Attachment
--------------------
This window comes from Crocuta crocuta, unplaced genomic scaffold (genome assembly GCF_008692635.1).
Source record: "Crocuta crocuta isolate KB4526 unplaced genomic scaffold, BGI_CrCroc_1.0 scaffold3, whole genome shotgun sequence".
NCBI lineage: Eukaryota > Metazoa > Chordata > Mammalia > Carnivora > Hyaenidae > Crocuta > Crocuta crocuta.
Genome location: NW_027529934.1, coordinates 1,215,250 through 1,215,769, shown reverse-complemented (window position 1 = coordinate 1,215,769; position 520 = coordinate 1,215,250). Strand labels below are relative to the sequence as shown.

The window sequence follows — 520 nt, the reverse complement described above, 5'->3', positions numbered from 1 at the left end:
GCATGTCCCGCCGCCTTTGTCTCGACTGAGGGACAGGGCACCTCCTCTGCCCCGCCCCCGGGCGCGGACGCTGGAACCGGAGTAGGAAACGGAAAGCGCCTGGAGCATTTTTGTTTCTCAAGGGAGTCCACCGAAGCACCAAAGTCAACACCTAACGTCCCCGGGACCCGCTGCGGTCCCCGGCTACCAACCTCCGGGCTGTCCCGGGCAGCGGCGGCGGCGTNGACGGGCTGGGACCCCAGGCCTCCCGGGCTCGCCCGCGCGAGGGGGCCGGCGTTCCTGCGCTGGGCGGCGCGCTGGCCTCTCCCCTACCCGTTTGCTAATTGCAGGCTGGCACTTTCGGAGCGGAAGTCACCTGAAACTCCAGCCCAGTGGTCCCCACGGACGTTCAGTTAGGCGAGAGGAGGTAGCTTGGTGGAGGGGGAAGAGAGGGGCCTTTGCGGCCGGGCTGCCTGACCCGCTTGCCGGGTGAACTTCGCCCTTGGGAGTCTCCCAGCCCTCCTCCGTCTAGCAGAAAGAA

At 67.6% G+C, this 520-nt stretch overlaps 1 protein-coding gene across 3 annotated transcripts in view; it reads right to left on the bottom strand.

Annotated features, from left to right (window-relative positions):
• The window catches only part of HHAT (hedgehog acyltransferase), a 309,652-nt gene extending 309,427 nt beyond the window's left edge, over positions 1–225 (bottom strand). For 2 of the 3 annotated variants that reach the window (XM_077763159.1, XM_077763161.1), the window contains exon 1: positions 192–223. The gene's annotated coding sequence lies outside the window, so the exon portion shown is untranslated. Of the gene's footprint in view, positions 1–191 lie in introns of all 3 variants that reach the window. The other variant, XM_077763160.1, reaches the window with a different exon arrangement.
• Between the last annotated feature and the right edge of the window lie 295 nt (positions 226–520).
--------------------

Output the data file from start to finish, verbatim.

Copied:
This window comes from Crocuta crocuta, unplaced genomic scaffold (genome assembly GCF_008692635.1).
Source record: "Crocuta crocuta isolate KB4526 unplaced genomic scaffold, BGI_CrCroc_1.0 scaffold3, whole genome shotgun sequence".
NCBI lineage: Eukaryota > Metazoa > Chordata > Mammalia > Carnivora > Hyaenidae > Crocuta > Crocuta crocuta.
Genome location: NW_027529934.1, coordinates 1,215,250 through 1,215,769, shown reverse-complemented (window position 1 = coordinate 1,215,769; position 520 = coordinate 1,215,250). Strand labels below are relative to the sequence as shown.

The window sequence follows — 520 nt, the reverse complement described above, 5'->3', positions numbered from 1 at the left end:
GCATGTCCCGCCGCCTTTGTCTCGACTGAGGGACAGGGCACCTCCTCTGCCCCGCCCCCGGGCGCGGACGCTGGAACCGGAGTAGGAAACGGAAAGCGCCTGGAGCATTTTTGTTTCTCAAGGGAGTCCACCGAAGCACCAAAGTCAACACCTAACGTCCCCGGGACCCGCTGCGGTCCCCGGCTACCAACCTCCGGGCTGTCCCGGGCAGCGGCGGCGGCGTNGACGGGCTGGGACCCCAGGCCTCCCGGGCTCGCCCGCGCGAGGGGGCCGGCGTTCCTGCGCTGGGCGGCGCGCTGGCCTCTCCCCTACCCGTTTGCTAATTGCAGGCTGGCACTTTCGGAGCGGAAGTCACCTGAAACTCCAGCCCAGTGGTCCCCACGGACGTTCAGTTAGGCGAGAGGAGGTAGCTTGGTGGAGGGGGAAGAGAGGGGCCTTTGCGGCCGGGCTGCCTGACCCGCTTGCCGGGTGAACTTCGCCCTTGGGAGTCTCCCAGCCCTCCTCCGTCTAGCAGAAAGAA

At 67.6% G+C, this 520-nt stretch overlaps 1 protein-coding gene across 3 annotated transcripts in view; it reads right to left on the bottom strand.

Annotated features, from left to right (window-relative positions):
• The window catches only part of HHAT (hedgehog acyltransferase), a 309,652-nt gene extending 309,427 nt beyond the window's left edge, over positions 1–225 (bottom strand). For 2 of the 3 annotated variants that reach the window (XM_077763159.1, XM_077763161.1), the window contains exon 1: positions 192–223. The gene's annotated coding sequence lies outside the window, so the exon portion shown is untranslated. Of the gene's footprint in view, positions 1–191 lie in introns of all 3 variants that reach the window. The other variant, XM_077763160.1, reaches the window with a different exon arrangement.
• Between the last annotated feature and the right edge of the window lie 295 nt (positions 226–520).